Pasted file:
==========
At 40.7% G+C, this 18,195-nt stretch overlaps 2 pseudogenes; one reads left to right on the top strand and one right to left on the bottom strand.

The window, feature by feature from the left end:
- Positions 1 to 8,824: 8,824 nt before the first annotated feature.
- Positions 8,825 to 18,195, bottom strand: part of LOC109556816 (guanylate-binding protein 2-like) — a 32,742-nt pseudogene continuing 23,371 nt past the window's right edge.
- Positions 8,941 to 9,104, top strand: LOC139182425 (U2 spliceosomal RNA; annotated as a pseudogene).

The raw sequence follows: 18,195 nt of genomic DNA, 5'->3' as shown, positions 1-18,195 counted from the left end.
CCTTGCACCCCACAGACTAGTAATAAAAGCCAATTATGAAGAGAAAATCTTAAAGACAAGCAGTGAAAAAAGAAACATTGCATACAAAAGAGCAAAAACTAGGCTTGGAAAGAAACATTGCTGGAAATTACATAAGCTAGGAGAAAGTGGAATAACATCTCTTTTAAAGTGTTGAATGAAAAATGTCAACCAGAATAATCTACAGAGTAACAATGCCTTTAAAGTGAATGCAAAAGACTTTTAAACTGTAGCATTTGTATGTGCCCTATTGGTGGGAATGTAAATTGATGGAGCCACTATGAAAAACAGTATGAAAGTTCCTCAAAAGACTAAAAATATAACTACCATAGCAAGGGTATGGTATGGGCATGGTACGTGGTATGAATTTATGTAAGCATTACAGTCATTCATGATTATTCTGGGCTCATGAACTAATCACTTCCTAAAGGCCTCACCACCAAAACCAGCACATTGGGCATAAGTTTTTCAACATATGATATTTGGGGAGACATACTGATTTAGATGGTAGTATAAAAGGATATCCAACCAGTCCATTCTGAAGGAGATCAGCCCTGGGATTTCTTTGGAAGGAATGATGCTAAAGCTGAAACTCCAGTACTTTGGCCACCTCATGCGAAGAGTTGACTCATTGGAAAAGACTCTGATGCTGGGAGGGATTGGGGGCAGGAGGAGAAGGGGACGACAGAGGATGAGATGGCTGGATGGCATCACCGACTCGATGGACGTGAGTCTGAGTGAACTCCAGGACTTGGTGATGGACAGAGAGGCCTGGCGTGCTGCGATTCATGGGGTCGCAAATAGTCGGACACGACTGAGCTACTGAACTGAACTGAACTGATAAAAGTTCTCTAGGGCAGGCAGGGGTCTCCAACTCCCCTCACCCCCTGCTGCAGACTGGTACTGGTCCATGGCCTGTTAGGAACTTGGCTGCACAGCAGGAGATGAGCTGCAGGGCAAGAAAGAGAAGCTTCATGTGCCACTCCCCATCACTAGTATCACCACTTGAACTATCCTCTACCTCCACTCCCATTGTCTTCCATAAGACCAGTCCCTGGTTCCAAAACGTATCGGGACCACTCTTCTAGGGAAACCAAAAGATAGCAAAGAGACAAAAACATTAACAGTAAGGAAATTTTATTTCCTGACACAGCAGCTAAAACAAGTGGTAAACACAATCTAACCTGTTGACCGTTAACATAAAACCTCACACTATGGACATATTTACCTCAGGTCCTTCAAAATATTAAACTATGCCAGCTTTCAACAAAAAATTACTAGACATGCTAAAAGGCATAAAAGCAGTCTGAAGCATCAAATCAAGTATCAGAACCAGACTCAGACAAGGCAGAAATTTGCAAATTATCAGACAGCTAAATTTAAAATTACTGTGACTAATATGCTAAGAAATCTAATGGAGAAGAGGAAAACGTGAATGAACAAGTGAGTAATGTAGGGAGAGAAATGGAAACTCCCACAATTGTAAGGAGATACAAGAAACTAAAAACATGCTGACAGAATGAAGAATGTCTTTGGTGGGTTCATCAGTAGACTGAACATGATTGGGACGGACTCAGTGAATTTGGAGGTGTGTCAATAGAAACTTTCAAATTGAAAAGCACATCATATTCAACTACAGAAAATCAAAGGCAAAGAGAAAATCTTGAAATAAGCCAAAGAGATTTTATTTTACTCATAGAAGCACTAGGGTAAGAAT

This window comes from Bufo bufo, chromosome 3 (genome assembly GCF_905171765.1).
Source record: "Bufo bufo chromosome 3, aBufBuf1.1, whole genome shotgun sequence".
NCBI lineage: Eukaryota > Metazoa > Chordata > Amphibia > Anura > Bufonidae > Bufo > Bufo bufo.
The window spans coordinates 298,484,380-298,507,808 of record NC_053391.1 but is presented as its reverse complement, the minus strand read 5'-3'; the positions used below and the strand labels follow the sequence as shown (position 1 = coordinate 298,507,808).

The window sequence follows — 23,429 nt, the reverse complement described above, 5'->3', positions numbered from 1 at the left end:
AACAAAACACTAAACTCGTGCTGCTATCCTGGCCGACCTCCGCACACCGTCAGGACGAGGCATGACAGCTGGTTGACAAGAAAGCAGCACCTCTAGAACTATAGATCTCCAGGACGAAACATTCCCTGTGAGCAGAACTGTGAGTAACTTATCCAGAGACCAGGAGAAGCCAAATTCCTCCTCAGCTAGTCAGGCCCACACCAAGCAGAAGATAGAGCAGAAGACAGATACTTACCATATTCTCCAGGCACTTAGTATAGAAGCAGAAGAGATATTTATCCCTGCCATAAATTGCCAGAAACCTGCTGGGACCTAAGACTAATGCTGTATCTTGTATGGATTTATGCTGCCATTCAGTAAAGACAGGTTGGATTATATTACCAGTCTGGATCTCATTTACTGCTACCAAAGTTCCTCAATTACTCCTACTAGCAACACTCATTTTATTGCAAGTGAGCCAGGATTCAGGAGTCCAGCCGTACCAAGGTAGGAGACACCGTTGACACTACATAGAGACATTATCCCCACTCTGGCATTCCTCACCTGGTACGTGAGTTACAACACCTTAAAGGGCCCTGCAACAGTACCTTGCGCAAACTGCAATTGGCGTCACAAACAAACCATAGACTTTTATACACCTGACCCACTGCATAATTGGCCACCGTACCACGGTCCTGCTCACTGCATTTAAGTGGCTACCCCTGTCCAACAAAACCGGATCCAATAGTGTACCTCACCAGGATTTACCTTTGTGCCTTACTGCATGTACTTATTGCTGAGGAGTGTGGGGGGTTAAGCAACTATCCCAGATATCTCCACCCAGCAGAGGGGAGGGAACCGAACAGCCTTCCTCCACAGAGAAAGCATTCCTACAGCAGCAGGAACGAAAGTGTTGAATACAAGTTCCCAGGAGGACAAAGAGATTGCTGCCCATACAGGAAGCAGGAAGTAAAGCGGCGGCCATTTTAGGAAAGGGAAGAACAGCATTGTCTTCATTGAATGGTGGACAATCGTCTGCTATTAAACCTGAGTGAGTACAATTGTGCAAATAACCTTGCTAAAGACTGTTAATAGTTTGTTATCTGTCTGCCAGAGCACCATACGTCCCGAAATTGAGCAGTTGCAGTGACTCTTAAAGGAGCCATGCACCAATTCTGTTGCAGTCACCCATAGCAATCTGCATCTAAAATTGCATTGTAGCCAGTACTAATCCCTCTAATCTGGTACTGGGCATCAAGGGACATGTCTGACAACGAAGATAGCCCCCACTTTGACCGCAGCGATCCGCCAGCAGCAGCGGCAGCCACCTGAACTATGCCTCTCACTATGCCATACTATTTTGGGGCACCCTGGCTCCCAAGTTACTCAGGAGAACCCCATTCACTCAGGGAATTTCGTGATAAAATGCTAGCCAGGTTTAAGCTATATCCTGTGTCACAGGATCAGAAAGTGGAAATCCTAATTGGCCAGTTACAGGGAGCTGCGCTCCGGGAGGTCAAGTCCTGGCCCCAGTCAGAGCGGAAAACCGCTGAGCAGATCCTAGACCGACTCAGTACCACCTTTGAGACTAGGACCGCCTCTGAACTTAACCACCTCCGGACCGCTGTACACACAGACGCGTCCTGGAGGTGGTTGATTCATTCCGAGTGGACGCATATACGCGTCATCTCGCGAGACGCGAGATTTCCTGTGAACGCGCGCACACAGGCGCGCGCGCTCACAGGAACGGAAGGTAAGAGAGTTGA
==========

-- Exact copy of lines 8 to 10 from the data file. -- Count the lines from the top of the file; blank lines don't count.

This window comes from Bufo bufo, chromosome 3 (genome assembly GCF_905171765.1).
Source record: "Bufo bufo chromosome 3, aBufBuf1.1, whole genome shotgun sequence".
NCBI lineage: Eukaryota > Metazoa > Chordata > Amphibia > Anura > Bufonidae > Bufo > Bufo bufo.